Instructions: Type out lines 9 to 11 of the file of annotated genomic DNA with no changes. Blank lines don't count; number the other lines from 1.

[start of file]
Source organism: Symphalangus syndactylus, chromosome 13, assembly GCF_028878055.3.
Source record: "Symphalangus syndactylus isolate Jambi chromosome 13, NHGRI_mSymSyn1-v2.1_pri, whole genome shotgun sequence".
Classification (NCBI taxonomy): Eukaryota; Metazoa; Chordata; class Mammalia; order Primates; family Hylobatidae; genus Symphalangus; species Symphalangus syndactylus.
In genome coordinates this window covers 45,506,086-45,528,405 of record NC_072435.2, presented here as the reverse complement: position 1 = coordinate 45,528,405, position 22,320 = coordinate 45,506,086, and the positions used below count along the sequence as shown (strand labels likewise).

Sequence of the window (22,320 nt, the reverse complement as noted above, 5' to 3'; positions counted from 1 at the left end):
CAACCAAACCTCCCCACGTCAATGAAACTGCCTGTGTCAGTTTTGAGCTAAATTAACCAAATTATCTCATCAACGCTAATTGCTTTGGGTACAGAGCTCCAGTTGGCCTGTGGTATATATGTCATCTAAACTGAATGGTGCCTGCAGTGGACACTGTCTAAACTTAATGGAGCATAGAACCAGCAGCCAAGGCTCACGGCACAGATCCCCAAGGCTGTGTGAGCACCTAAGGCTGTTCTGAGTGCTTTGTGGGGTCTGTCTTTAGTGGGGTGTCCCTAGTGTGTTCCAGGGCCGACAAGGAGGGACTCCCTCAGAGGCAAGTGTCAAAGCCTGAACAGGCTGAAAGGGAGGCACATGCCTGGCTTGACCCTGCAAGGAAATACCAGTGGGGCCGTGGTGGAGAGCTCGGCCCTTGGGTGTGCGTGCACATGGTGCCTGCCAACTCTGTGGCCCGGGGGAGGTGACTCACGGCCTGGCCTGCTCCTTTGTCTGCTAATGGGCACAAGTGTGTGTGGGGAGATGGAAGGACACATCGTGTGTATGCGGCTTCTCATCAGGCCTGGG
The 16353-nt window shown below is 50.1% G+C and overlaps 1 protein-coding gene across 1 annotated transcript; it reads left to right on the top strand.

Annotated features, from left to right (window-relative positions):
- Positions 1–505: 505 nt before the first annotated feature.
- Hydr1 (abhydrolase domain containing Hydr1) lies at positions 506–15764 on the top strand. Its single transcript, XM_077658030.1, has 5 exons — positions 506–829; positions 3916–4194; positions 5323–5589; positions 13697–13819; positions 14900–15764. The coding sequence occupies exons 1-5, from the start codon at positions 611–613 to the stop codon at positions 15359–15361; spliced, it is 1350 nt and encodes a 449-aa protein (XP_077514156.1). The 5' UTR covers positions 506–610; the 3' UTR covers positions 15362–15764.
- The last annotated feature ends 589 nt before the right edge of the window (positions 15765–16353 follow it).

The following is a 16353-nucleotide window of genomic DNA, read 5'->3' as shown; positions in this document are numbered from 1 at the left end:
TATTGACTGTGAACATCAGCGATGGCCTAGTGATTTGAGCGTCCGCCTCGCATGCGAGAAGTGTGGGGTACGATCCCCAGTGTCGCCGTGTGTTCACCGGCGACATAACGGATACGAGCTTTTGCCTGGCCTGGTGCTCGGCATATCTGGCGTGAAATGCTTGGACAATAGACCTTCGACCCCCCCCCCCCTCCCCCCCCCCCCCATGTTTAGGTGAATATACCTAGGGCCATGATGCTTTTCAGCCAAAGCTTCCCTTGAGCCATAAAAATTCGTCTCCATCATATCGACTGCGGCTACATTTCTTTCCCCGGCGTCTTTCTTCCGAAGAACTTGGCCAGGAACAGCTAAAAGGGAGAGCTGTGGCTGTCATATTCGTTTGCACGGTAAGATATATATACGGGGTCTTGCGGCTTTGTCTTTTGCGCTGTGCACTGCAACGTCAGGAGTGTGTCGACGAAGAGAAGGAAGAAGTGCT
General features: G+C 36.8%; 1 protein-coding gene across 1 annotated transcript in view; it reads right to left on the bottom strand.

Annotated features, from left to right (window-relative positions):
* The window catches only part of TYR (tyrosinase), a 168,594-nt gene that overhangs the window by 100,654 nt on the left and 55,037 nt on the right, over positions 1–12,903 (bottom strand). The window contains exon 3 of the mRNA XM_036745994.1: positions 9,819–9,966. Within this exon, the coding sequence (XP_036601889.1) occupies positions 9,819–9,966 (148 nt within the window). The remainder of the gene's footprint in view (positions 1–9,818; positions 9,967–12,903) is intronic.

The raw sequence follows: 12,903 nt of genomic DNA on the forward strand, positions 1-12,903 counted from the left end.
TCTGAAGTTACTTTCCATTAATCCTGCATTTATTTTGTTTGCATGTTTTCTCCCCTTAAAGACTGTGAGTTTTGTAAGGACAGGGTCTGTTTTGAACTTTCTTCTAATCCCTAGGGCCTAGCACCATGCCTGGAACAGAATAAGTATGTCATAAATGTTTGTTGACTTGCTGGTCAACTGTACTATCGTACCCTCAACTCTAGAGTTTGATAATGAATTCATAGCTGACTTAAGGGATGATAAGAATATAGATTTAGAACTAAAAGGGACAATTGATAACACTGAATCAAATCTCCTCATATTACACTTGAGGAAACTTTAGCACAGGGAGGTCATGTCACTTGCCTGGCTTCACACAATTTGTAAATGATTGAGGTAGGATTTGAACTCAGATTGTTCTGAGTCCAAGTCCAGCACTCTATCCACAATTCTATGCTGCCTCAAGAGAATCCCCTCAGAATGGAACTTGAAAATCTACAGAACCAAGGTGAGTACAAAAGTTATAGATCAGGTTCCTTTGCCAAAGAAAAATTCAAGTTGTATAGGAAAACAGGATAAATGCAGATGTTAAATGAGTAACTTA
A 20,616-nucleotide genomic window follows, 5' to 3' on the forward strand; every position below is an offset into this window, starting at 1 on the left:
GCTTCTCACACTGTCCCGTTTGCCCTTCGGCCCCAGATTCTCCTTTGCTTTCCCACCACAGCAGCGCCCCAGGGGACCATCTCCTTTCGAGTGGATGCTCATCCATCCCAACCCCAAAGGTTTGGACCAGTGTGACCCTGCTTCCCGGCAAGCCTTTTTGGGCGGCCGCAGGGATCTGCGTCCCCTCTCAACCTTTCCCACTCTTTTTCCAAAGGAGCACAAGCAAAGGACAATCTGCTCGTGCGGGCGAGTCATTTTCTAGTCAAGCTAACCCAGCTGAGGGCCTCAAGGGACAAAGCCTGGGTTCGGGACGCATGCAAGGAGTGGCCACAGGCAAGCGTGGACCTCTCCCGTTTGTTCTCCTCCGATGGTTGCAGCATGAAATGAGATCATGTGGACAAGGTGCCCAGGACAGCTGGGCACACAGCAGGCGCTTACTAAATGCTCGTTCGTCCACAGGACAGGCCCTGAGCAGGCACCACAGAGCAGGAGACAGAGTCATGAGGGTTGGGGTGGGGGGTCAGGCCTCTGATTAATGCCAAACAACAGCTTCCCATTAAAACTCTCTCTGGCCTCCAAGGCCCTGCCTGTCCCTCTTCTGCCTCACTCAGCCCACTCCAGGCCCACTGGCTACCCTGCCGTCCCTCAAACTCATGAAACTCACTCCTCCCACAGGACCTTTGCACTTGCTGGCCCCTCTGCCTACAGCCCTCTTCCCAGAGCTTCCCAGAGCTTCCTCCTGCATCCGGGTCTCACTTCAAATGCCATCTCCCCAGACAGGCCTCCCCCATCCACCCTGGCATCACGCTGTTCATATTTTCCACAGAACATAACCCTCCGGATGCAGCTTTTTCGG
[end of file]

- Positions 1–505: 505 nt before the first annotated feature.
- Hydr1 (abhydrolase domain containing Hydr1) lies at positions 506–15764 on the top strand. Its single transcript, XM_077658030.1, has 5 exons — positions 506–829; positions 3916–4194; positions 5323–5589; positions 13697–13819; positions 14900–15764. The coding sequence occupies exons 1-5, from the start codon at positions 611–613 to the stop codon at positions 15359–15361; spliced, it is 1350 nt and encodes a 449-aa protein (XP_077514156.1). The 5' UTR covers positions 506–610; the 3' UTR covers positions 15362–15764.
- The last annotated feature ends 589 nt before the right edge of the window (positions 15765–16353 follow it).